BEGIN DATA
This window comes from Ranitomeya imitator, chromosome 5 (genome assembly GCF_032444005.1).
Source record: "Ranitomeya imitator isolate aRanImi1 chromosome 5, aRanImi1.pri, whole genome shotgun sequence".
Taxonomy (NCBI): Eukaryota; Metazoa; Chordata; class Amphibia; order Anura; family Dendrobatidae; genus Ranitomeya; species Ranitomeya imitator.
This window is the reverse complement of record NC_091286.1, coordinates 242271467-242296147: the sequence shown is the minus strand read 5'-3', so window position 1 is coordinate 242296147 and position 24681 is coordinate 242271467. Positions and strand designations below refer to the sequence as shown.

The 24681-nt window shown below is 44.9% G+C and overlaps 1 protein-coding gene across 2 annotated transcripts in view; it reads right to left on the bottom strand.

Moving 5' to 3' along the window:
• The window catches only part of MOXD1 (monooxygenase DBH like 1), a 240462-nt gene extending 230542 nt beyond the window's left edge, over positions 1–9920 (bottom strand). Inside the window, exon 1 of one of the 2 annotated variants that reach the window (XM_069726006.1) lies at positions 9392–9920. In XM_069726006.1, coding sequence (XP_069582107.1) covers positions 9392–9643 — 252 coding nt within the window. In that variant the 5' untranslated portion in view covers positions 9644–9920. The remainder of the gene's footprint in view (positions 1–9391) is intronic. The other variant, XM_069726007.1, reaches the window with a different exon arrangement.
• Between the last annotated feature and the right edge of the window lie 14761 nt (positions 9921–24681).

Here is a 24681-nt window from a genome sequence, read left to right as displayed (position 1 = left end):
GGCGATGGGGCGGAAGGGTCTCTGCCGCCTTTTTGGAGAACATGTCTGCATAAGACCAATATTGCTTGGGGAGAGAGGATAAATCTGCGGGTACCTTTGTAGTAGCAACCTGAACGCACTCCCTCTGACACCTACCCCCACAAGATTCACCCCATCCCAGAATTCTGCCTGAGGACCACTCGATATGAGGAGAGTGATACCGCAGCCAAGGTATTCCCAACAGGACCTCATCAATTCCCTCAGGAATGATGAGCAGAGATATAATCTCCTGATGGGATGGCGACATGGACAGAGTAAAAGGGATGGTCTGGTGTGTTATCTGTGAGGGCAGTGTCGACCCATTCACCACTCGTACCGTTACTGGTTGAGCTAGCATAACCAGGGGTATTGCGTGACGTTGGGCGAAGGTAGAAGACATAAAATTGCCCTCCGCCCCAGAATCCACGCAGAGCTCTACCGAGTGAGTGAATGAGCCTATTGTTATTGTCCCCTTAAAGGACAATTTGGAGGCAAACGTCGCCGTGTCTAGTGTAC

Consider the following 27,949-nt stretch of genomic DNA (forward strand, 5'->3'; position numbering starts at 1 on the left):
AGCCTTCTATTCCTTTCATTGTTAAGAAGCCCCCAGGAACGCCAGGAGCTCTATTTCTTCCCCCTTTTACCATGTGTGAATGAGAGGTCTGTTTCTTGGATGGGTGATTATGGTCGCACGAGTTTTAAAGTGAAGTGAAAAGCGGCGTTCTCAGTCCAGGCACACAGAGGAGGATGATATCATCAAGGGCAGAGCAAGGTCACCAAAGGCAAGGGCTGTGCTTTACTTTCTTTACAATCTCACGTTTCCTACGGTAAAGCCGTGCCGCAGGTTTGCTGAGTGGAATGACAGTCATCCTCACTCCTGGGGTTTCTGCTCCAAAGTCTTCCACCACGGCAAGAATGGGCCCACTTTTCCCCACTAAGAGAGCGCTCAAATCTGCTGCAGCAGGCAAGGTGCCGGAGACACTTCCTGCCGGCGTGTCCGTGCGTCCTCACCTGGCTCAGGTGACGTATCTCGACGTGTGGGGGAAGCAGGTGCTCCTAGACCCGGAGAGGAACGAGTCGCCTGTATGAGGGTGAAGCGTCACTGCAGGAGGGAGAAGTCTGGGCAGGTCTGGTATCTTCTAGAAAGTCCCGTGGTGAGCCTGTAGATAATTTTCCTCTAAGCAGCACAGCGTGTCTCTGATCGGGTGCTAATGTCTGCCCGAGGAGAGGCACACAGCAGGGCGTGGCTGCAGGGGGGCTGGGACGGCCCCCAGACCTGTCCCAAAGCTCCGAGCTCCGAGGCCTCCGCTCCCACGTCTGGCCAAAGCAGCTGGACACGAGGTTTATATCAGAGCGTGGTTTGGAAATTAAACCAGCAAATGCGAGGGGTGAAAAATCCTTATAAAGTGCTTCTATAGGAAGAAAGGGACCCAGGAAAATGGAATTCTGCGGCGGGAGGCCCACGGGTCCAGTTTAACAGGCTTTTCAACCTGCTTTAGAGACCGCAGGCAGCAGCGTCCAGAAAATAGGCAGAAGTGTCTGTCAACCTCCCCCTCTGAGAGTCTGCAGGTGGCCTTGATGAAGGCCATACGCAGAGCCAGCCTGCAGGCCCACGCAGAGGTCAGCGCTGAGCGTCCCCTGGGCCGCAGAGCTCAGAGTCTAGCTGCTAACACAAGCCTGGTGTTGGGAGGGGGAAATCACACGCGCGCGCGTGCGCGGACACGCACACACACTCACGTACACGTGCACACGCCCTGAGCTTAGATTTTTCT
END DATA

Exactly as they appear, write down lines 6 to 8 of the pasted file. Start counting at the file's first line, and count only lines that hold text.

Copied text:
Moving 5' to 3' along the window:
• The window catches only part of MOXD1 (monooxygenase DBH like 1), a 240462-nt gene extending 230542 nt beyond the window's left edge, over positions 1–9920 (bottom strand). Inside the window, exon 1 of one of the 2 annotated variants that reach the window (XM_069726006.1) lies at positions 9392–9920. In XM_069726006.1, coding sequence (XP_069582107.1) covers positions 9392–9643 — 252 coding nt within the window. In that variant the 5' untranslated portion in view covers positions 9644–9920. The remainder of the gene's footprint in view (positions 1–9391) is intronic. The other variant, XM_069726007.1, reaches the window with a different exon arrangement.
• Between the last annotated feature and the right edge of the window lie 14761 nt (positions 9921–24681).